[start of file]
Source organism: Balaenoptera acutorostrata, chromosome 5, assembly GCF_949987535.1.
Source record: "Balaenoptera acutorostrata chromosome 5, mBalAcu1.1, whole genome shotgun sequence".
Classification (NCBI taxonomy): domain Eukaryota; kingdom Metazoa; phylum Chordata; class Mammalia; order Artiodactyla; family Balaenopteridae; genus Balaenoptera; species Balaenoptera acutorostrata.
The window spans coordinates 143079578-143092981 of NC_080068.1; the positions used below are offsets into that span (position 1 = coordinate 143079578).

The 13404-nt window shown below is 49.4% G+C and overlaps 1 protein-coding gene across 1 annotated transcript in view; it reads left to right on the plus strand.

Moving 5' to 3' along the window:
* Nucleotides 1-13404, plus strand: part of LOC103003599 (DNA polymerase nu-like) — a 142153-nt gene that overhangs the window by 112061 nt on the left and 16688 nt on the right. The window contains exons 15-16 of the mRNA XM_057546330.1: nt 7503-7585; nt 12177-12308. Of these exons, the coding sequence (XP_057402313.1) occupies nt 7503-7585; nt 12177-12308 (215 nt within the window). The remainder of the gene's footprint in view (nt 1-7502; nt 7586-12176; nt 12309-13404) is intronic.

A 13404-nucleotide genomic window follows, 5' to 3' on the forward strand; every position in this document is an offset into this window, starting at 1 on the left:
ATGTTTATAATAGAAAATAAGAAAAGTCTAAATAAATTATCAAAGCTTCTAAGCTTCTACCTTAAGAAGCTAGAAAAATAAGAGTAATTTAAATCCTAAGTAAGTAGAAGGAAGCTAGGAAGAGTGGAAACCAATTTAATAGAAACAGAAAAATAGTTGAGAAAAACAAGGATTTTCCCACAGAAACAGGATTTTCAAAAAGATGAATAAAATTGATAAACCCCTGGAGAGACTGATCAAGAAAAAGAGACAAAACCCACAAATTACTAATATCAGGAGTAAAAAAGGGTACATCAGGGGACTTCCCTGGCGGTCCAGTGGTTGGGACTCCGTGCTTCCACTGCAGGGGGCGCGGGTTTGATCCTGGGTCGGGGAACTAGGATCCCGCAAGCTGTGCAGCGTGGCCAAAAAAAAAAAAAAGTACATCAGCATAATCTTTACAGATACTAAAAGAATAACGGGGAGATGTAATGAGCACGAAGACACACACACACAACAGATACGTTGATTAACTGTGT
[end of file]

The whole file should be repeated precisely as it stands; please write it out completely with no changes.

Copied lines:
Source organism: Balaenoptera acutorostrata, chromosome 5, assembly GCF_949987535.1.
Source record: "Balaenoptera acutorostrata chromosome 5, mBalAcu1.1, whole genome shotgun sequence".
Classification (NCBI taxonomy): domain Eukaryota; kingdom Metazoa; phylum Chordata; class Mammalia; order Artiodactyla; family Balaenopteridae; genus Balaenoptera; species Balaenoptera acutorostrata.
The window spans coordinates 143079578-143092981 of NC_080068.1; the positions used below are offsets into that span (position 1 = coordinate 143079578).

The 13404-nt window shown below is 49.4% G+C and overlaps 1 protein-coding gene across 1 annotated transcript in view; it reads left to right on the plus strand.

Moving 5' to 3' along the window:
* Nucleotides 1-13404, plus strand: part of LOC103003599 (DNA polymerase nu-like) — a 142153-nt gene that overhangs the window by 112061 nt on the left and 16688 nt on the right. The window contains exons 15-16 of the mRNA XM_057546330.1: nt 7503-7585; nt 12177-12308. Of these exons, the coding sequence (XP_057402313.1) occupies nt 7503-7585; nt 12177-12308 (215 nt within the window). The remainder of the gene's footprint in view (nt 1-7502; nt 7586-12176; nt 12309-13404) is intronic.

A 13404-nucleotide genomic window follows, 5' to 3' on the forward strand; every position in this document is an offset into this window, starting at 1 on the left:
ATGTTTATAATAGAAAATAAGAAAAGTCTAAATAAATTATCAAAGCTTCTAAGCTTCTACCTTAAGAAGCTAGAAAAATAAGAGTAATTTAAATCCTAAGTAAGTAGAAGGAAGCTAGGAAGAGTGGAAACCAATTTAATAGAAACAGAAAAATAGTTGAGAAAAACAAGGATTTTCCCACAGAAACAGGATTTTCAAAAAGATGAATAAAATTGATAAACCCCTGGAGAGACTGATCAAGAAAAAGAGACAAAACCCACAAATTACTAATATCAGGAGTAAAAAAGGGTACATCAGGGGACTTCCCTGGCGGTCCAGTGGTTGGGACTCCGTGCTTCCACTGCAGGGGGCGCGGGTTTGATCCTGGGTCGGGGAACTAGGATCCCGCAAGCTGTGCAGCGTGGCCAAAAAAAAAAAAAAGTACATCAGCATAATCTTTACAGATACTAAAAGAATAACGGGGAGATGTAATGAGCACGAAGACACACACACACAACAGATACGTTGATTAACTGTGT